Doug's Frog Shirt Quilt
Approximately Twin Sized
Stack and Slash, Fusible Applique - Original Design
Considering that I shared my Dad's quilt (Roots) during the last Blogger's Quilt Festival it only seemed appropriate that I share my Father-in-Law's quilt this time around. Sadly, my Father-in-law, Doug, never actually saw this quilt. He was diagnosed with pancreatic cancer and 6 weeks later passed away.
As soon as he was diagnosed I pulled the fabric. It was all inspired by t-shirt he had. This pretty ugly batik t-shirt, known as the Frog Shirt. That t-shirt was, as far as I know, the only source of tension between he and I. My teasing was a bit much, but we got past it quickly. So, in homage to that shirt and him I took it as my inspiration.
The top was pieced with the Stack and Slash concept in rectangular blocks. I picked the black sashing for a few reasons. Number 1, the frog shirt was black. Number 2, it went well with the rest of the fabrics, setting them off nicely. And Number 3, it was kind of symbolic. Cancer can be a sentence - as it was for him - so it is rather like bars holding in the chaos of cancer in the blocks.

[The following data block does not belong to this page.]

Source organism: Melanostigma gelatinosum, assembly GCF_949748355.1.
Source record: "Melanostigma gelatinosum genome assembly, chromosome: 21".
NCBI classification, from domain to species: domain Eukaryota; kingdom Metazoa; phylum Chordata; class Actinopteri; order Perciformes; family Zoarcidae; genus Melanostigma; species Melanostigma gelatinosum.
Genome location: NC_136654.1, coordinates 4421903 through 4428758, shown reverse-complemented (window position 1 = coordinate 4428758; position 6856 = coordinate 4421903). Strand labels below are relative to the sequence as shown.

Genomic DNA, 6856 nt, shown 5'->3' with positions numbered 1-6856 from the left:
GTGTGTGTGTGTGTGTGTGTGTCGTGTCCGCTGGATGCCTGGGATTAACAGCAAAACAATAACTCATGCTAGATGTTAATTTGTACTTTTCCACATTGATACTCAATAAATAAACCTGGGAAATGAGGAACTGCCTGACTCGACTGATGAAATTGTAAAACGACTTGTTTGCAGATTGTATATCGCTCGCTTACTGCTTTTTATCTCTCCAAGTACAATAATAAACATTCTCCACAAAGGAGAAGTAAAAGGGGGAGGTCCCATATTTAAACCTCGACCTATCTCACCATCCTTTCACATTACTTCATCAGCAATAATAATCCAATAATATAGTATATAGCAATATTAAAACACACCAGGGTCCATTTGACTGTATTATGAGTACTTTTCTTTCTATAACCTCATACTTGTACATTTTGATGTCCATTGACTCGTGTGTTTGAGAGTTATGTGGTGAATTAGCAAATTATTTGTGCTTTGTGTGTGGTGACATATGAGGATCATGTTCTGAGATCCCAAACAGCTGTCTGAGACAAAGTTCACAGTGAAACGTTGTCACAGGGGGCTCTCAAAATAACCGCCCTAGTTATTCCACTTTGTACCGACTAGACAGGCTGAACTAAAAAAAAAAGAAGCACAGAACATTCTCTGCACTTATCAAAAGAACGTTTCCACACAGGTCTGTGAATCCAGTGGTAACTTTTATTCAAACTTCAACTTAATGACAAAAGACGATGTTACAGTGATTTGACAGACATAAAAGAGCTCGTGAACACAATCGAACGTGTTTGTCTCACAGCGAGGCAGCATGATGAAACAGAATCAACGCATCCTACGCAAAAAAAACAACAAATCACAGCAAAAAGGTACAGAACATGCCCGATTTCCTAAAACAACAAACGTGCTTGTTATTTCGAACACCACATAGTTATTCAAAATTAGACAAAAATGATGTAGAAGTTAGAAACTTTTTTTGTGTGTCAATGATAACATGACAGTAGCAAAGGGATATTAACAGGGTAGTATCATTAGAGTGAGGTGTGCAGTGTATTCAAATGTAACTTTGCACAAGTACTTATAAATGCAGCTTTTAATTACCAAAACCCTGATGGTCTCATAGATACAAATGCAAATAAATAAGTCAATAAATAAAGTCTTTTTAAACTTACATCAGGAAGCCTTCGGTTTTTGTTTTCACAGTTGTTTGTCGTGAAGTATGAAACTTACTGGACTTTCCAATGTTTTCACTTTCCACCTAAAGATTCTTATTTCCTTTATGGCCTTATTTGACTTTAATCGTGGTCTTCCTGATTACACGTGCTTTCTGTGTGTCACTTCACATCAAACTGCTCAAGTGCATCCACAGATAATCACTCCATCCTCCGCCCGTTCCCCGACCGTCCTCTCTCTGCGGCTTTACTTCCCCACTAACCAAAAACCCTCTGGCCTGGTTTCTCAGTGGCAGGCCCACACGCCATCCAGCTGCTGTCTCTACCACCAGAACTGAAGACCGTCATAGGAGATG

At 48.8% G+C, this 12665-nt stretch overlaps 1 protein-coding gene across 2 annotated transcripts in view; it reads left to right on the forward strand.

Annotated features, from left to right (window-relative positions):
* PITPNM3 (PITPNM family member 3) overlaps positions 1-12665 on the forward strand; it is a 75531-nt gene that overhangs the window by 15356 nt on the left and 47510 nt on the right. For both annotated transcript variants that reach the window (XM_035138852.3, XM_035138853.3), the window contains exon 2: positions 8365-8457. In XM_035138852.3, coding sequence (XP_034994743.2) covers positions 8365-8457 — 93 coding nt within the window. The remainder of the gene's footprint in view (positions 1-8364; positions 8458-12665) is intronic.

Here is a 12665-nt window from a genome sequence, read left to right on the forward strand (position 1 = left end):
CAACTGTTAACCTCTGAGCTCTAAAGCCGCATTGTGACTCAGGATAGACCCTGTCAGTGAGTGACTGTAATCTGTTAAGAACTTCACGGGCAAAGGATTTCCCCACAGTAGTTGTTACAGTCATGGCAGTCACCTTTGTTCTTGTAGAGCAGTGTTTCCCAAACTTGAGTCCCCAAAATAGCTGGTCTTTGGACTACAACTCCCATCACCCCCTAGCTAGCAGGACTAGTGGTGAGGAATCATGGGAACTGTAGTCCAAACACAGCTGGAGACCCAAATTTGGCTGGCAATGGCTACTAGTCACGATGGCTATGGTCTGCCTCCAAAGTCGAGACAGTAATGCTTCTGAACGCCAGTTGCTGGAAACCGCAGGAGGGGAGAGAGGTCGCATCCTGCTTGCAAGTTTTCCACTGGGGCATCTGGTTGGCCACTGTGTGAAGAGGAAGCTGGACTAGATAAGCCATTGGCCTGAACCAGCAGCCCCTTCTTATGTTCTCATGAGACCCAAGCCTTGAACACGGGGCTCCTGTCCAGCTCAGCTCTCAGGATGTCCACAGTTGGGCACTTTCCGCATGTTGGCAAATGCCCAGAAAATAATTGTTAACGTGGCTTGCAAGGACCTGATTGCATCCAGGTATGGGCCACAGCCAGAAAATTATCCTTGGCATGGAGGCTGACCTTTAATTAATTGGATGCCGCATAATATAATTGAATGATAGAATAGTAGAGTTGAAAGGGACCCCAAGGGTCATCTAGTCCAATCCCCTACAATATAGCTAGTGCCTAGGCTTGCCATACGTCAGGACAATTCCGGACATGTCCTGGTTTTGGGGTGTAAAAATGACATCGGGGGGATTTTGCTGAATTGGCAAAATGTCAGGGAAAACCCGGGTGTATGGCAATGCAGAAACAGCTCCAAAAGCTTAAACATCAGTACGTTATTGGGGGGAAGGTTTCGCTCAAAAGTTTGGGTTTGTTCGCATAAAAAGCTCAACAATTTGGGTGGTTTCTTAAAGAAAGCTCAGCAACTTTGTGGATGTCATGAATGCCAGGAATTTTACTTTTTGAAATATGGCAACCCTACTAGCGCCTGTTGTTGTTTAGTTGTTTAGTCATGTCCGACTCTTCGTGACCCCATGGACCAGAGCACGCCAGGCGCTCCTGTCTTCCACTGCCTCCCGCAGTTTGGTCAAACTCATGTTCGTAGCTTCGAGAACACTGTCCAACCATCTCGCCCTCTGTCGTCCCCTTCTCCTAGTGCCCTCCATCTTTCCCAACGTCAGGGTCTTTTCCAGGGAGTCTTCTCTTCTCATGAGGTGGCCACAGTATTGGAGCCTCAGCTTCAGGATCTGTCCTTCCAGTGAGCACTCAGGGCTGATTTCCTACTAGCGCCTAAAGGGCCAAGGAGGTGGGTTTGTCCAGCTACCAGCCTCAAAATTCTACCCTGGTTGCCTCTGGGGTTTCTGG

The frogs, of course, needed to be on there. Each frog represents his wife, my amazing Mother-in-Law, and their three kids. Even the grandkids, of which there were only two at the time, are given their place on the backs of the frogs.
The quilting was an all-over stipple with random fern and plant motifs added in. I used a Sulky variegated on my old 1960s Brother machine.
Sadly, I never got the chance to finish the quilt before he passed. Then the overwhelming world of grief took away my quilting desires. But in time for what would have been his birthday that year I finished the quilt and presented it to the family. Initially I'd hoped it could roam the family and provide some comfort where necessary, but it has always stayed with my Mother-in-Law. And there is nothing wrong with that.
Doug has been gone for over 6 years now and I still miss him terribly. He would have adored his new granddaughters and been proud of his son. He still lives on in his family and in the memories. Those never go away. Neither will the quilt, which I pet every time I visit my Mother-in-Law.